“The Black Cat” by Edgar Allen Poe (1843, free online at Poe Stories, Kindle version)

I recently stumbled upon PoeStories.com and am pleased with the find. A Poe a day may well keep boredom at bay. The website helpfully gives descriptions of each story. I chose this one for the enticing simplicity of the summary: “a horror story about a cat”.

This is indeed a horror story about a cat, told by a particularly wretched narrator whose descent into alcoholism leaves him plagued with violent thoughts. One night he turns his rage on a once-beloved cat and from... Read More

Foundation: Psychohistory is a brilliant sci-fi concept

Foundation by Isaac Asimov

Hari Seldon is remembered for combining principles from psychology and history into “psychohistory,” a discipline that projects humanity’s course for thousands of years into the future. Psychohistory cannot very accurately predict the actions of individuals, but large groups are less random in their behavior. Unfortunately, Seldon’s calculations predict that the Galactic Empire will soon fall—and its dissolution will give way to thousands of years of barbarism.

Seldon is not cynical: he turns his attention to manipulating a course of events that will condense the coming Dark Ages and give rise to a reborn empire. Seldon sets up a Foundation on Terminus, and dies hoping that he’s done enough to save the galaxy. Will his gambit succeed?

Foundation is usually classified as a novel, but it was originally published as a series of short stories in the 1940s. They were c... Read More

Wrath of the Bloodeye: Tom gets a new master

Wrath of the Bloodeye by Joseph Delaney

Wrath of the Bloodeye is the fifth book in Joseph Delaney’s very popular LAST APPRENTICE (or WARDSTONE CHRONICLES) series for middle graders. This book has also been released in other countries, such as those in the UK, under the title The Spook’s Mistake.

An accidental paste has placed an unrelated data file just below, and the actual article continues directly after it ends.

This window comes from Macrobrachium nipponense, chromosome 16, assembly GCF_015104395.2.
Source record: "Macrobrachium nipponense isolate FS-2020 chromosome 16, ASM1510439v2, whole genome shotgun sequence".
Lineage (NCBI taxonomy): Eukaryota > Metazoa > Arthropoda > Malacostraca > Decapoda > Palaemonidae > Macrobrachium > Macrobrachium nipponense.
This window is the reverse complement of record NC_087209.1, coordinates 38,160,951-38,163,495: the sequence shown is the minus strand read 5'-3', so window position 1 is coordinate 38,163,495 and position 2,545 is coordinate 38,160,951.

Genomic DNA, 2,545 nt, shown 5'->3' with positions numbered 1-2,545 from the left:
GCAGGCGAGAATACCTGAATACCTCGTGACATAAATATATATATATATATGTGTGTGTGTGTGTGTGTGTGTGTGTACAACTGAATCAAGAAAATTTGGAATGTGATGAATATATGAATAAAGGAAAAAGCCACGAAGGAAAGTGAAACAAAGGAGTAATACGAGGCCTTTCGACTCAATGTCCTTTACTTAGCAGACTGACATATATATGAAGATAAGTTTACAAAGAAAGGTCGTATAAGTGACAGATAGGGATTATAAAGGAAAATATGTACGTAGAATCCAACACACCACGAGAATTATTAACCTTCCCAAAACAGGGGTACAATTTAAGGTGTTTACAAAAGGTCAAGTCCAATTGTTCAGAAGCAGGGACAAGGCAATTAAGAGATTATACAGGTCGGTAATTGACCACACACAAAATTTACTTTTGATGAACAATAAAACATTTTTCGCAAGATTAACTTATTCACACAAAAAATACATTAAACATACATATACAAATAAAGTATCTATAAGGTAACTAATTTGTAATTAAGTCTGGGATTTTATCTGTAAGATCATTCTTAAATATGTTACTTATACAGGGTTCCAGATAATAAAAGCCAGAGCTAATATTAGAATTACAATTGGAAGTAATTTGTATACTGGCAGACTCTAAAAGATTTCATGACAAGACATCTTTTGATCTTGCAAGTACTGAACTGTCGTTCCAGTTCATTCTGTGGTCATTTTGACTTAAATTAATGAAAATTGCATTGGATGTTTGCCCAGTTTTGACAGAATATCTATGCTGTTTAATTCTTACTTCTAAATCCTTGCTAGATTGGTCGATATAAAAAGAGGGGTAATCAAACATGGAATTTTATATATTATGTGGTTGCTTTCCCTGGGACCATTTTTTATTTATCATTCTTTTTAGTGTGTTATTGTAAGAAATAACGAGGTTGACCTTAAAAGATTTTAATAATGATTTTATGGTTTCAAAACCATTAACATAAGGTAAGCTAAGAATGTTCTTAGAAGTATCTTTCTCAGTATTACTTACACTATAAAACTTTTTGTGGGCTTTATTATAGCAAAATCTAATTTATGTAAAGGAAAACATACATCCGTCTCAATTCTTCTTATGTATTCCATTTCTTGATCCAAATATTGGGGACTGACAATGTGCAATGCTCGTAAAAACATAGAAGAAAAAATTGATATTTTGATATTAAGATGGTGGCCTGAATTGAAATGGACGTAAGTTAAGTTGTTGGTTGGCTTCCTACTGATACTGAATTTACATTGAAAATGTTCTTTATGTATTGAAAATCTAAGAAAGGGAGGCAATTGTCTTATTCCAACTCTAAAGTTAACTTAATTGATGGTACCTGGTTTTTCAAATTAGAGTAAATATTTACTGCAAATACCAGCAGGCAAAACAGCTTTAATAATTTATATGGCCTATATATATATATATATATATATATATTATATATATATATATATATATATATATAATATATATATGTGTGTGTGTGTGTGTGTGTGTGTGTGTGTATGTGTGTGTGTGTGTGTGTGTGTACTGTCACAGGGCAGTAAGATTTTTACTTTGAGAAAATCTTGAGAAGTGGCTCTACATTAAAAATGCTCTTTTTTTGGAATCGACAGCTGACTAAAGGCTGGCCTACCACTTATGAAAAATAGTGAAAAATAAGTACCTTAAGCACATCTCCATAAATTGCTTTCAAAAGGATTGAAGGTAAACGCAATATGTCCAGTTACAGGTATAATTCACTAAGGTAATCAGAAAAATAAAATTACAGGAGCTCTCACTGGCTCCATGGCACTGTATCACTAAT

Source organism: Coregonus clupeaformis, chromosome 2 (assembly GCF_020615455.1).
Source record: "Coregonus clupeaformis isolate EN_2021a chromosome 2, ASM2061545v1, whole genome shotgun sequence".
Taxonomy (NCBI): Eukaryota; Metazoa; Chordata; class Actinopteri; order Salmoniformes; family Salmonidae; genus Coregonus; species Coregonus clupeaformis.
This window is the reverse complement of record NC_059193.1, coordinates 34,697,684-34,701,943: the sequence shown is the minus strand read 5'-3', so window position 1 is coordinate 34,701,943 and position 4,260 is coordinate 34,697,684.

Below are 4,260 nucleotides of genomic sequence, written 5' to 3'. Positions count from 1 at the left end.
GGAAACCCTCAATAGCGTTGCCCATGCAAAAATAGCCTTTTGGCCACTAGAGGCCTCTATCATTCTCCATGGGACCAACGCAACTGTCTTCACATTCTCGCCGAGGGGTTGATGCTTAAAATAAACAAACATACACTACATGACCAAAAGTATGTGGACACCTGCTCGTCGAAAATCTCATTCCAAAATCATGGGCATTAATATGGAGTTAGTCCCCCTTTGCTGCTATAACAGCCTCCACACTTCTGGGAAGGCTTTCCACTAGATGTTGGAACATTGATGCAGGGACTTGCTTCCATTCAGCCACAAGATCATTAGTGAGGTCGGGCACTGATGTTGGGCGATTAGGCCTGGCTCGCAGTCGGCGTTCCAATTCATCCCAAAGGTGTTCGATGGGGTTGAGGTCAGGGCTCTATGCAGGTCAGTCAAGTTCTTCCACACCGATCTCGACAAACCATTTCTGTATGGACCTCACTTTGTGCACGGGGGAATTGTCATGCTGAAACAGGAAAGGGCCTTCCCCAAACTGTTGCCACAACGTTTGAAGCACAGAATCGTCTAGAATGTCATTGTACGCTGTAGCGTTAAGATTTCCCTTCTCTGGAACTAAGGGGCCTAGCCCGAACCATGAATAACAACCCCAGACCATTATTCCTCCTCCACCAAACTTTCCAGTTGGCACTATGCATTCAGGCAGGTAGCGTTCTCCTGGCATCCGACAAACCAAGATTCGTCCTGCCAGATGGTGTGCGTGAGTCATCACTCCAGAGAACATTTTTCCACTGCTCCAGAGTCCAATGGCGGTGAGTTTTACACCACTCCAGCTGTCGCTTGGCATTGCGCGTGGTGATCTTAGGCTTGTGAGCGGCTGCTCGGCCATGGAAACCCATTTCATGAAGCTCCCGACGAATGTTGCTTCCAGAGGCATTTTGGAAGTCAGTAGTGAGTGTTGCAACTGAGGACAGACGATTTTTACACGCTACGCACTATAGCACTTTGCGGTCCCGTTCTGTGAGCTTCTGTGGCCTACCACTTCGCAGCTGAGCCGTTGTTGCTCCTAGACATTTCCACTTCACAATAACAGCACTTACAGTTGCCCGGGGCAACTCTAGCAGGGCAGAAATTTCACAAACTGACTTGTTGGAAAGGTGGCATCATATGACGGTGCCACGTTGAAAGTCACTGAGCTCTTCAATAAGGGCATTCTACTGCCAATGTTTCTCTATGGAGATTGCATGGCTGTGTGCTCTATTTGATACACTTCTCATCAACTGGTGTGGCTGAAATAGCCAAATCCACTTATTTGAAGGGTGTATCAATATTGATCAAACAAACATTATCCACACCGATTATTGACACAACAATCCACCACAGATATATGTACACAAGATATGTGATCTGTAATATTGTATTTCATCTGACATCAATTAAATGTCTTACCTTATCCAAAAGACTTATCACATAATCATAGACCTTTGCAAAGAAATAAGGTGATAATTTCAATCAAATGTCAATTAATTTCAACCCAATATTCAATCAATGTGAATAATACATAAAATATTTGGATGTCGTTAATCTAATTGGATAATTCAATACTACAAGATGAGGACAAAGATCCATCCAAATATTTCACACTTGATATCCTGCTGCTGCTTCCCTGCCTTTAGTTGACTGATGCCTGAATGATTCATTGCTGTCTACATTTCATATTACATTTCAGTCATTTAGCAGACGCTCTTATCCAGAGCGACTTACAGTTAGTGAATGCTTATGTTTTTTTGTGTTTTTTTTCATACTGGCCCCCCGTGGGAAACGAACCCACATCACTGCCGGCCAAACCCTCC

Tom has been John Gregory’s apprentice for a couple of years now. In the last book, Attack of the Fiend, three witch clans worked together to summon the Fiend (the Devil). Now he roams the earth and would like to kill Tom because the rumor is that Tom will be the most powerful spook in history. Or maybe it would be better for the Fiend if he befriends Tom...
Call me what you will, Tom. I have many names... But none adequately convey my true nature. I... Read More

The Ringworld Throne: Did Not Finish

The Ringworld Throne by Larry Niven

Larry Niven has great ideas but, in my opinion, he’s weak with characters and plot. The Ringworld, a huge artificial ring that surrounds a star, is Niven’s greatest creation and accounts for the success of his most famous novel, Ringworld, which won both the Hugo and Nebula Awards in 1970. As I explained in my review, it’s the Ringworld itself that’s exciting, not the actual events that happen upon it.

The sequel, The Ringworld Engineers, was written ten years later to address several Ringworld stability issues that scientists, including some rowdy MIT students, leveled at Niven’s creation (pun intended). This sequel did deal with those issues and probably satisfied the friendly d... Read More

Lá Fhéile Pádraig

Happy Lá Fhéile Pádraig!

I’ve only got a wee bit of Irish in me, but every year I like to celebrate Irish history and culture on St. Patrick’s Day.

Mainly that includes food and drink. At this very moment there’s a pot of corned beef and cabbage simmering on my stove and the Guinness is chilling in the fridge.

But I also enjoy celebrating their literature and lore. After dinner I may settle down with some Irish-inspired text — perhaps a story set in their beautiful land, perhaps a tale inspired by their legends and myths, maybe just something written by an Irish author.

Do you have any suggestions?

One random commenter wins a book from our stacks. Read More

The Scrivener’s Bones: Continues to entertain

The Scrivener’s Bones by Brandon Sanderson

My 13 year old daughter Tali and I are enjoying reading Brandon Sanderson’s ALCATRAZ series together. We thought the first installment, Alcatraz vs. the Evil Librarians, was clever and funny and I particularly liked how Sanderson had his first-person narrator (Alcatraz) explaining the literary techniques he’s using as he writes his autobiography. This was amusing as well as instructive.

The second book, The Scrivener’s Bones (the book formerly known as Alcatraz Versus the Scrivener’s Bones), picks up soon after the events of the first book (which you really need to read for maximum enjoyment, though Alcatraz quickly reca... Read More

Version Control: Will probably be my favorite book of 2016

Version Control by Dexter Palmer

“Knowledge is a big subject. Ignorance is bigger... And it is more interesting.” ~Stuart Firestein